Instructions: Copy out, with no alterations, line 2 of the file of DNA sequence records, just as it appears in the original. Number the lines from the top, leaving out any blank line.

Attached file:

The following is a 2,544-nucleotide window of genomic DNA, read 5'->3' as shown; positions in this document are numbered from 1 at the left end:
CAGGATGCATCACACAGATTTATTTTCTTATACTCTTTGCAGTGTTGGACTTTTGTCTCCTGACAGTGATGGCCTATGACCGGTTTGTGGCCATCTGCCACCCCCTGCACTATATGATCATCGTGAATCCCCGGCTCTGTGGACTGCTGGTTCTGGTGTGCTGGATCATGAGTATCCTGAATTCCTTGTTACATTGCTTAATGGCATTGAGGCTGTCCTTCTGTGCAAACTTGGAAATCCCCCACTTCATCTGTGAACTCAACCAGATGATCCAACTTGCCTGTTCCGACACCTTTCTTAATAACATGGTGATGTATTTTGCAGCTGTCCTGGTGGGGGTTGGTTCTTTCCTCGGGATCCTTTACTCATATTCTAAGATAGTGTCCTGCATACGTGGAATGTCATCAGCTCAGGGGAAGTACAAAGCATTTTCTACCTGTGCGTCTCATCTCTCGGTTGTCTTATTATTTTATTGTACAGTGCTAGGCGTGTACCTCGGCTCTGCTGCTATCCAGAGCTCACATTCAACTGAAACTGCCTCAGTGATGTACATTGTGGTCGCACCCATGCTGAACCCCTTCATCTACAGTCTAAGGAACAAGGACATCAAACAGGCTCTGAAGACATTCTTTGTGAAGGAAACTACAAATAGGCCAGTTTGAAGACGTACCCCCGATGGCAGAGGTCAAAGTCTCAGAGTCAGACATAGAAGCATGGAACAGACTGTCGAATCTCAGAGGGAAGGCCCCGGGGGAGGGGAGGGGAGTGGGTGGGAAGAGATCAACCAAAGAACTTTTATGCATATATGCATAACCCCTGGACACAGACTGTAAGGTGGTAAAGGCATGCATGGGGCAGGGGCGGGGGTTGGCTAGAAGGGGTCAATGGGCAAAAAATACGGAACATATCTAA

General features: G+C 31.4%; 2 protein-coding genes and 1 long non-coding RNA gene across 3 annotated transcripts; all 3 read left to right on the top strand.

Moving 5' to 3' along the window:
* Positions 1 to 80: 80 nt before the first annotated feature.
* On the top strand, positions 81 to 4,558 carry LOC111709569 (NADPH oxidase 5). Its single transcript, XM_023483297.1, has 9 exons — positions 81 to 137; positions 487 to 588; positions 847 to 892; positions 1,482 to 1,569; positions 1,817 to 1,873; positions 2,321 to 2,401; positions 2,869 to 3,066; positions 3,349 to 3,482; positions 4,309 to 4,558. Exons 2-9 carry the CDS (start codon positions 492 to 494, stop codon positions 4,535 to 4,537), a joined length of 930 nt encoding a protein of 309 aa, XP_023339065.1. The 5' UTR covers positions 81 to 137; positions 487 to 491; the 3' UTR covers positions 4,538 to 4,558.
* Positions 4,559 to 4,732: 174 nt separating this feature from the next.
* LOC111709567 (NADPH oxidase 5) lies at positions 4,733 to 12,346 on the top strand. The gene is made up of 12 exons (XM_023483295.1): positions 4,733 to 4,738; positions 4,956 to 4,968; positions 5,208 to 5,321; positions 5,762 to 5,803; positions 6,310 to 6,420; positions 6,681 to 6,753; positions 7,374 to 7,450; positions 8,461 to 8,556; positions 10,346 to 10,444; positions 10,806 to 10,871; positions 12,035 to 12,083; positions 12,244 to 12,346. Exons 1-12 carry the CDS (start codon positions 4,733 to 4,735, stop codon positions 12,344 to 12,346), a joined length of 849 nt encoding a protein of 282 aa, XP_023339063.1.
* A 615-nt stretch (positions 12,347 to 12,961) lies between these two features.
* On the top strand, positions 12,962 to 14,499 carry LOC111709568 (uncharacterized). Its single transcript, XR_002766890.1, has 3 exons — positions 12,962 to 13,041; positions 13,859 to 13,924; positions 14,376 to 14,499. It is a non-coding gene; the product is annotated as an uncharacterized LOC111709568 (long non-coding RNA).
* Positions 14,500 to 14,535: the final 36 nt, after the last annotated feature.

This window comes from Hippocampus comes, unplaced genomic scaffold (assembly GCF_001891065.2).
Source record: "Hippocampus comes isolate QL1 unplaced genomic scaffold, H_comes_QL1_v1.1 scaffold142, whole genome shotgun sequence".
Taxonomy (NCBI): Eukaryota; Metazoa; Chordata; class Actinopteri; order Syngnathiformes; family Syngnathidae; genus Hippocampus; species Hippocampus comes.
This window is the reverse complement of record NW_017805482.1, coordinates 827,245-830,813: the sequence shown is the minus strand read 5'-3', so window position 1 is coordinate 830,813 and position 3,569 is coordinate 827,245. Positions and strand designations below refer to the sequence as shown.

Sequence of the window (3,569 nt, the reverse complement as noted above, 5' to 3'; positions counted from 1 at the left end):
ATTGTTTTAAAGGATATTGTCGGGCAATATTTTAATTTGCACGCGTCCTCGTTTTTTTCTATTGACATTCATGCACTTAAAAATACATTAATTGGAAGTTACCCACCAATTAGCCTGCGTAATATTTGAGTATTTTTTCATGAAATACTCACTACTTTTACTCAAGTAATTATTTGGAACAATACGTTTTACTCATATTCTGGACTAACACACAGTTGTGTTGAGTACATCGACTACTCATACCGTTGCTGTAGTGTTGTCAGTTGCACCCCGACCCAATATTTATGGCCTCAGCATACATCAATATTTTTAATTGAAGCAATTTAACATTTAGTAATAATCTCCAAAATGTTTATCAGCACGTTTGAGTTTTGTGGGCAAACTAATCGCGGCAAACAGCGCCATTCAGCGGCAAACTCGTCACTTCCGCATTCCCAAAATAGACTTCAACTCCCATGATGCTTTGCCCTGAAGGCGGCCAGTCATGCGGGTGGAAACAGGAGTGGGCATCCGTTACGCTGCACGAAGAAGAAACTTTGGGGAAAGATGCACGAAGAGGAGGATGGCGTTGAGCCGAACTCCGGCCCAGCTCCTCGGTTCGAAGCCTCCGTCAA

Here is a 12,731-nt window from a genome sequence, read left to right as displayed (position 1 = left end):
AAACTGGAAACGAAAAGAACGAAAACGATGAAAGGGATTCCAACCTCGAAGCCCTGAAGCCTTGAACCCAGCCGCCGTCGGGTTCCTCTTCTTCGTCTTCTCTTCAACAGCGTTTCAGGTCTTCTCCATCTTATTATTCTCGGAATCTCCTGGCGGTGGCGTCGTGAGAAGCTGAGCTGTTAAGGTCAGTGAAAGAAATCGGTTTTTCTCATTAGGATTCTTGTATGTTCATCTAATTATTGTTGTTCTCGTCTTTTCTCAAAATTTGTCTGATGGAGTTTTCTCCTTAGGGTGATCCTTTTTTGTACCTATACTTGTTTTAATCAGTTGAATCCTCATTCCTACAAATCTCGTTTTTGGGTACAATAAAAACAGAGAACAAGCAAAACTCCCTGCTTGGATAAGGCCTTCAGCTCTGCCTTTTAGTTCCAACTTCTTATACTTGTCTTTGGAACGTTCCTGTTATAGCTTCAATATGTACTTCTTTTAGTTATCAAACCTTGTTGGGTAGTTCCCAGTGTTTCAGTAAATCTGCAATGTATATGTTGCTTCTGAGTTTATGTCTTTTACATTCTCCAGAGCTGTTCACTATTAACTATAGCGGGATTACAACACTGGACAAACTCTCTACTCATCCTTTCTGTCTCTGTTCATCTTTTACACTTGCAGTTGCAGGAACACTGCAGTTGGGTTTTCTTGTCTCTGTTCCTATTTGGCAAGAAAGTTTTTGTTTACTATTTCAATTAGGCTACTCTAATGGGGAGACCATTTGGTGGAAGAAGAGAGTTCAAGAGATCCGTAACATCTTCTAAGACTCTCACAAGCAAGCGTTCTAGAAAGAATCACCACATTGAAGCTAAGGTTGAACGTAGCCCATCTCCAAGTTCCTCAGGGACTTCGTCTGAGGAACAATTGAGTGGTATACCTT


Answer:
CAGGATGCATCACACAGATTTATTTTCTTATACTCTTTGCAGTGTTGGACTTTTGTCTCCTGACAGTGATGGCCTATGACCGGTTTGTGGCCATCTGCCACCCCCTGCACTATATGATCATCGTGAATCCCCGGCTCTGTGGACTGCTGGTTCTGGTGTGCTGGATCATGAGTATCCTGAATTCCTTGTTACATTGCTTAATGGCATTGAGGCTGTCCTTCTGTGCAAACTTGGAAATCCCCCACTTCATCTGTGAACTCAACCAGATGATCCAACTTGCCTGTTCCGACACCTTTCTTAATAACATGGTGATGTATTTTGCAGCTGTCCTGGTGGGGGTTGGTTCTTTCCTCGGGATCCTTTACTCATATTCTAAGATAGTGTCCTGCATACGTGGAATGTCATCAGCTCAGGGGAAGTACAAAGCATTTTCTACCTGTGCGTCTCATCTCTCGGTTGTCTTATTATTTTATTGTACAGTGCTAGGCGTGTACCTCGGCTCTGCTGCTATCCAGAGCTCACATTCAACTGAAACTGCCTCAGTGATGTACATTGTGGTCGCACCCATGCTGAACCCCTTCATCTACAGTCTAAGGAACAAGGACATCAAACAGGCTCTGAAGACATTCTTTGTGAAGGAAACTACAAATAGGCCAGTTTGAAGACGTACCCCCGATGGCAGAGGTCAAAGTCTCAGAGTCAGACATAGAAGCATGGAACAGACTGTCGAATCTCAGAGGGAAGGCCCCGGGGGAGGGGAGGGGAGTGGGTGGGAAGAGATCAACCAAAGAACTTTTATGCATATATGCATAACCCCTGGACACAGACTGTAAGGTGGTAAAGGCATGCATGGGGCAGGGGCGGGGGTTGGCTAGAAGGGGTCAATGGGCAAAAAATACGGAACATATCTAA